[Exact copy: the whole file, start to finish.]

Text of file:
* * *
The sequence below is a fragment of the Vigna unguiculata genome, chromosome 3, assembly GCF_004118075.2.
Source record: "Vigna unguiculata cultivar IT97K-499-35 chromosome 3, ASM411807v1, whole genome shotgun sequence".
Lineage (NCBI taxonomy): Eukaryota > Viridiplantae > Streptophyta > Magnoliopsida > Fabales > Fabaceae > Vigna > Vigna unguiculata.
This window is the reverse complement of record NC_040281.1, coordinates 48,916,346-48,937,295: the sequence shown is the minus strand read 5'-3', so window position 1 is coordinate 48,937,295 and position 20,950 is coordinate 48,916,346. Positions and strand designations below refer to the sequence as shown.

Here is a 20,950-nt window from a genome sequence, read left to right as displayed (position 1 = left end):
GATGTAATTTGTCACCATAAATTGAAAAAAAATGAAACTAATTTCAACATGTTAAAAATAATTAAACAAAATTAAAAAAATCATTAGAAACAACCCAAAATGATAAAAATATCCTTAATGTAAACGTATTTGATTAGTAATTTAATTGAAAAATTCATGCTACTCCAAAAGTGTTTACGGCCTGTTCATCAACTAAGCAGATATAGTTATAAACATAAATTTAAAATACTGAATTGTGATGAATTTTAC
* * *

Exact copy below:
The sequence below is a fragment of the Vigna unguiculata genome, chromosome 3, assembly GCF_004118075.2.
Source record: "Vigna unguiculata cultivar IT97K-499-35 chromosome 3, ASM411807v1, whole genome shotgun sequence".
Lineage (NCBI taxonomy): Eukaryota > Viridiplantae > Streptophyta > Magnoliopsida > Fabales > Fabaceae > Vigna > Vigna unguiculata.
This window is the reverse complement of record NC_040281.1, coordinates 48,916,346-48,937,295: the sequence shown is the minus strand read 5'-3', so window position 1 is coordinate 48,937,295 and position 20,950 is coordinate 48,916,346. Positions and strand designations below refer to the sequence as shown.

Here is a 20,950-nt window from a genome sequence, read left to right as displayed (position 1 = left end):
GATGTAATTTGTCACCATAAATTGAAAAAAAATGAAACTAATTTCAACATGTTAAAAATAATTAAACAAAATTAAAAAAATCATTAGAAACAACCCAAAATGATAAAAATATCCTTAATGTAAACGTATTTGATTAGTAATTTAATTGAAAAATTCATGCTACTCCAAAAGTGTTTACGGCCTGTTCATCAACTAAGCAGATATAGTTATAAACATAAATTTAAAATACTGAATTGTGATGAATTTTAC